The only other sound's the sweep
Of easy wind and downy flake.
The woods are lovely, dark and deep.
But I have promises to keep,
And miles to go before I sleep,
And miles to go before I sleep.

by Robert Frost

I love that poem because of the snow and of course the horse and sleigh, "my little horse must think it queer to stop without a farmhouse near" then he shakes his harness bells to ask if there is a mistake....why are we stopping??? When I was in high school and read this poem I never thought that I would someday have a sleigh to be pulled by my horse. Well, it was my second horse Copper that got that honor.
Here is Copper in 1979 pulling my sleigh, a very small one but a sleigh; my two nieces, my daughter and a friend are in the sleigh. I was behind the camera lens. What fun we had then, we had built a huge fire farther away down the field that is out of sight; it was really cold that day.
Copper had sleigh bells on too, what a merry sound they made ringing through the crisp winter air!

I don't have that sleigh anymore, would Gilly pull it if I did? Not sure but I think he would and Pokey would be tagging along behind!

Sunday, November 16, 2008

More pictures of my brother............

This is my brother and sister probably in 1937 at our grandparents farm. Love the little bib overalls my brother has on; look far into the background and look at the old truck my grandpa had then.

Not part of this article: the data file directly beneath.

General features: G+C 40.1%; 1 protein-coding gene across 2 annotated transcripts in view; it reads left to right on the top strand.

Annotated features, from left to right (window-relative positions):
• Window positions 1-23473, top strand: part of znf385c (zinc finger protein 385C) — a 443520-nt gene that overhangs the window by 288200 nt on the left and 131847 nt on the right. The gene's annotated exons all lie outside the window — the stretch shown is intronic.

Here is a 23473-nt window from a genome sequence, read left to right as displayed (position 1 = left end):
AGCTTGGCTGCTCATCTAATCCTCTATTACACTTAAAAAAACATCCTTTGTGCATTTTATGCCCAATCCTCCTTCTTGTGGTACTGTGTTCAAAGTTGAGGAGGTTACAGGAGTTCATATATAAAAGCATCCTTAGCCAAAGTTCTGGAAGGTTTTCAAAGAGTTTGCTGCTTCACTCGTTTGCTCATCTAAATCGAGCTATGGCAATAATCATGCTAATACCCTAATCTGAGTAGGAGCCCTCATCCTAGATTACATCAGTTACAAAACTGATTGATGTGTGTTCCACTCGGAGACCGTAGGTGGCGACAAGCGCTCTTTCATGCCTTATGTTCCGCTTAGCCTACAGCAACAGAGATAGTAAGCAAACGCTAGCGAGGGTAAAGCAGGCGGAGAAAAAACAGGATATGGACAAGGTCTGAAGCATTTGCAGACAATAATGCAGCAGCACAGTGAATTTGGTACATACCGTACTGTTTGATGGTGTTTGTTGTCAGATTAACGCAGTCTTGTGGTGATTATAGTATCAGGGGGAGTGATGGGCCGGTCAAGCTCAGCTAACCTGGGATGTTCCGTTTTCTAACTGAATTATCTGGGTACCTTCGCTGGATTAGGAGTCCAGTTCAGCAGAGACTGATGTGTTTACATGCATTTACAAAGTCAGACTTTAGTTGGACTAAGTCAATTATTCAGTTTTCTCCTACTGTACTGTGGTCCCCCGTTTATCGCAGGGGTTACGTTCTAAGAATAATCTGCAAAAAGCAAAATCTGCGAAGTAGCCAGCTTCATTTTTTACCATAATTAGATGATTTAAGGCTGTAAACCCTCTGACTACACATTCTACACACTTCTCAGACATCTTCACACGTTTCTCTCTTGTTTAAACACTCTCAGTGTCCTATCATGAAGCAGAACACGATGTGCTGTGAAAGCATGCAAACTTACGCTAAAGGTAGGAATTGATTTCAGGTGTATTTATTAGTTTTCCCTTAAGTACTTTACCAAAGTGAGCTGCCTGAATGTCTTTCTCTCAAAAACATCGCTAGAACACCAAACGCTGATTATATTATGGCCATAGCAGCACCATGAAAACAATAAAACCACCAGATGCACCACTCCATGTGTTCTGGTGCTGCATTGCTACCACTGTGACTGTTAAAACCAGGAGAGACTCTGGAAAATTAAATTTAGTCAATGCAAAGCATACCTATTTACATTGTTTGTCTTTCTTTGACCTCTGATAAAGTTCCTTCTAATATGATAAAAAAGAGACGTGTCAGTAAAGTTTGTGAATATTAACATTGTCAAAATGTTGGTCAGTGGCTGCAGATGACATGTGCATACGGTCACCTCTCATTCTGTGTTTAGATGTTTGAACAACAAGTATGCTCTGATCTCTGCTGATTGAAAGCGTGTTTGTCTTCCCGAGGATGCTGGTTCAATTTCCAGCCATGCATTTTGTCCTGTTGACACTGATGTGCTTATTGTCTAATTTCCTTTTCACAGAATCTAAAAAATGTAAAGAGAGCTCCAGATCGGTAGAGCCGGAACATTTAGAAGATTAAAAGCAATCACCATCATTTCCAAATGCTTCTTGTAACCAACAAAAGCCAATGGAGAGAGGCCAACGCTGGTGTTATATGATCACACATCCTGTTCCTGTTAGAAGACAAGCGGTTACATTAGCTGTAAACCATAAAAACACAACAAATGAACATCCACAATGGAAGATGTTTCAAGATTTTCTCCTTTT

I LOVE this picture!!! (my sister doesn't like it though, says it looks like the family was poor....... well, we were and so what?) My dad is standing by my brother, my sister is next and the other girl is a neighbor. I don't know who she is though, I wasn't around yet, this was in 1940's? Not sure about the date, I also love the old car, know nothing about it either. But look at the's popped out at the bottom.
This is my brother in a shooting squad, in Florida I believe in 2005. He was a trap shooter and a pretty good one too. Yes, my brother is tall, 6"5". The man to the far right is my brother's best friend; the traveled all over going to shooting matches.

I took this picture in September of 2006 at Marietta Gun Club, my brother was a member there for several years. He had a break in shooting and we had gotten some lunch at the club house.I love this picture, shotgun broken down over his shoulder checking a box of shells before reloading for another round.
A kind and gentle man who is missed by his family and friends.

Monday, November 10, 2008

Veteran's Day

November 11, Veteran's Day.......a time to remember those who have served our country so that we may be free. To those who have served in past wars and are serving now, I thank you all and God bless you!!!

This is for my brother who served his country in the Marine Corps in 1954 and my husband who served in the Marine Corps in 1968 in Vietnam.